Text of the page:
US Multitasking: If you watch TV while surfing, your memory could be damaged

14:55  29 october  2020
14:55  29 october  2020 Source:   t3n.de

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Researchers at Stanford University have found that media multitasking could damage your memory. They examined pupil movements and brain waves - and gave tips for better memory.

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multitasking is still considered a desirable skill in professional life - the negative effects of parallel execution of several activities have long been proven. Now researchers at Stanford University in the United States have investigated whether and how media multitasking could damage memory. Media multitasking versus memory

It could not be proven that watching TV and surfing at the same time was a direct cause of poor memory performance. But: subjects with a shorter attention span and more intensive media multitasking behavior also performed worse in the memory exercises. The results were published in the renowned journal Nature, as reported by Stanford University

. As part of their study, the researchers performed various memory exercises with 80 test subjects between the ages of 18 and 26 years. They recorded their pupil reactions and brain waves in an electroencephalogram (EEG), especially the so-called alpha activity. "Increased alpha activity in the back of the skull has been linked to inattention, wandering, and distractibility," said psychologist and lead author Kevin Madore.

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In addition, according to Madore, constrictions in the pupil diameter - this much is already known - is related "to a decline in performance such as slower reaction times and wandering thoughts". According to the scientist, this is especially true before performing various tasks. Understanding diseases such as Alzheimer's better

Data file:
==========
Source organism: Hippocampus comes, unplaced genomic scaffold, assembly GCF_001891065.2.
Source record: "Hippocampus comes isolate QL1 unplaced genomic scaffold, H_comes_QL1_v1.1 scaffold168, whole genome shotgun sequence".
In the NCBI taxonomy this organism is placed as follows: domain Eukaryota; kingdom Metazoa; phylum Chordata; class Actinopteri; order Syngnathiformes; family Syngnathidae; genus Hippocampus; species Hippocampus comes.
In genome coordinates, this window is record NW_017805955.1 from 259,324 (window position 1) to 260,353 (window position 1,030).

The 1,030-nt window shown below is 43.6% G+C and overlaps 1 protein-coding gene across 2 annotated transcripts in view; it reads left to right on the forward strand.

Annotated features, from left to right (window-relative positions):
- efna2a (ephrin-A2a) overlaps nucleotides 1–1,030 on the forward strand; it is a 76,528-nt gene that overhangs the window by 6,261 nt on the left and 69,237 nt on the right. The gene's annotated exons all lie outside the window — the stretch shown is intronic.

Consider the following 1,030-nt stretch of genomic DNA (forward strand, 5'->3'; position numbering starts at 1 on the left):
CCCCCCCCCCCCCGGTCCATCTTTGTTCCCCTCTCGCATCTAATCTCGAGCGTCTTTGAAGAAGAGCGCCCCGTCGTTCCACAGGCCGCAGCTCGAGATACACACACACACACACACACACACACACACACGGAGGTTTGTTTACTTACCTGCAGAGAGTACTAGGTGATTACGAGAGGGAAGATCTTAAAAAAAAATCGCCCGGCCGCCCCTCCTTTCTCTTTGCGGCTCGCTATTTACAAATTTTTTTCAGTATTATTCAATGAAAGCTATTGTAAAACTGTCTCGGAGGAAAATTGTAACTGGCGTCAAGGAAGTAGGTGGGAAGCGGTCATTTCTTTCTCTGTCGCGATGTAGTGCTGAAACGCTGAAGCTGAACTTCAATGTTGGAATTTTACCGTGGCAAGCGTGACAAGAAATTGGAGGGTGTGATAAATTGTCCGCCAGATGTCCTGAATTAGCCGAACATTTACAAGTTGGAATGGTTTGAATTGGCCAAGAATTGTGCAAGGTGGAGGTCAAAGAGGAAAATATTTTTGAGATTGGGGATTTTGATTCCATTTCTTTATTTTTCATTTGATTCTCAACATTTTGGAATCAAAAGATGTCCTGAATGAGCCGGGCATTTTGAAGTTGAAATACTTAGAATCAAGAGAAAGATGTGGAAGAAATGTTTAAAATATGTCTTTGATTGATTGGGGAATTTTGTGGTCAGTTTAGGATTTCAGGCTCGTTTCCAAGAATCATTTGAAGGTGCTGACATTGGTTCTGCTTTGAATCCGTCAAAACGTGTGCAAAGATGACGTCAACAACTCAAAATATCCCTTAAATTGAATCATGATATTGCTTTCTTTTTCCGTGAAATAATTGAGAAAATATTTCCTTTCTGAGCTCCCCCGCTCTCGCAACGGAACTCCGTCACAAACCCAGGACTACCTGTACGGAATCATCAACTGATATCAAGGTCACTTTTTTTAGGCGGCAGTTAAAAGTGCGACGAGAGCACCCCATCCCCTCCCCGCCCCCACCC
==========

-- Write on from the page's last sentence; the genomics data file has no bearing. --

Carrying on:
Research colleagues see the merit of the study and the results in the fact that it has now been shown how attention influences the retrieval of information. That said psychologist and cognitive scientist Simon Hanslmayr from the University of Glasgow, who independently classified the study. The correlation between media multitasking and poor memory performance has not yet been described in this way. Studies such as these should also contribute to a better understanding of diseases such as Alzheimer's.

The Stanford researchers also made suggestions on how memory could be improved - and pointed out that memory depends to a large extent on targeted cognition. We would have to be ready to remember, to turn our attention on and off, and to have a memory goal in mind - factors that worked before the actual memory and determine whether one can activate one's memory.

Targeted interventions via sensor signals

Targeted interventions are conceivable for this, according to the researchers. As an example, the researchers imagine wearable eye sensors that use the pupil size to detect in real time whether the wearer is careless and then send a corresponding signal. (With material from dpa)

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usr: 1
This is interesting!